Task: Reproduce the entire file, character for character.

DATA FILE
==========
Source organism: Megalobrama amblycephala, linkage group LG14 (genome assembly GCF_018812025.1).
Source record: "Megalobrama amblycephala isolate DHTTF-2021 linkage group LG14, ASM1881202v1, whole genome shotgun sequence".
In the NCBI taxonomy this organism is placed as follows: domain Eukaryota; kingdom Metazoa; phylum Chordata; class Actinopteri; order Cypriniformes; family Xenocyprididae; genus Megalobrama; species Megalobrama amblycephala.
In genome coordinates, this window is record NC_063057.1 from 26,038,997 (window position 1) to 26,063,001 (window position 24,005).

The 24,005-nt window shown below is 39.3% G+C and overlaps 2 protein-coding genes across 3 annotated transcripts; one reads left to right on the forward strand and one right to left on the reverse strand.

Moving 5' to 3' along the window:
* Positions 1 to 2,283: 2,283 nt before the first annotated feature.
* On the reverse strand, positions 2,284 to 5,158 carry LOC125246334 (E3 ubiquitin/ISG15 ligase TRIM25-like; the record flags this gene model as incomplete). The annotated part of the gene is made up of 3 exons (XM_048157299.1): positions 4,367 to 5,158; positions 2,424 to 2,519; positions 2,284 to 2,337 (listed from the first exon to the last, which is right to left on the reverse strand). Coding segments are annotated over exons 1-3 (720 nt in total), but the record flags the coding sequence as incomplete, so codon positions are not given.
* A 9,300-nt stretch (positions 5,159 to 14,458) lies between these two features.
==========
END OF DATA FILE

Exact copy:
Source organism: Megalobrama amblycephala, linkage group LG14 (genome assembly GCF_018812025.1).
Source record: "Megalobrama amblycephala isolate DHTTF-2021 linkage group LG14, ASM1881202v1, whole genome shotgun sequence".
In the NCBI taxonomy this organism is placed as follows: domain Eukaryota; kingdom Metazoa; phylum Chordata; class Actinopteri; order Cypriniformes; family Xenocyprididae; genus Megalobrama; species Megalobrama amblycephala.
In genome coordinates, this window is record NC_063057.1 from 26,038,997 (window position 1) to 26,063,001 (window position 24,005).

The 24,005-nt window shown below is 39.3% G+C and overlaps 2 protein-coding genes across 3 annotated transcripts; one reads left to right on the forward strand and one right to left on the reverse strand.

Moving 5' to 3' along the window:
* Positions 1 to 2,283: 2,283 nt before the first annotated feature.
* On the reverse strand, positions 2,284 to 5,158 carry LOC125246334 (E3 ubiquitin/ISG15 ligase TRIM25-like; the record flags this gene model as incomplete). The annotated part of the gene is made up of 3 exons (XM_048157299.1): positions 4,367 to 5,158; positions 2,424 to 2,519; positions 2,284 to 2,337 (listed from the first exon to the last, which is right to left on the reverse strand). Coding segments are annotated over exons 1-3 (720 nt in total), but the record flags the coding sequence as incomplete, so codon positions are not given.
* A 9,300-nt stretch (positions 5,159 to 14,458) lies between these two features.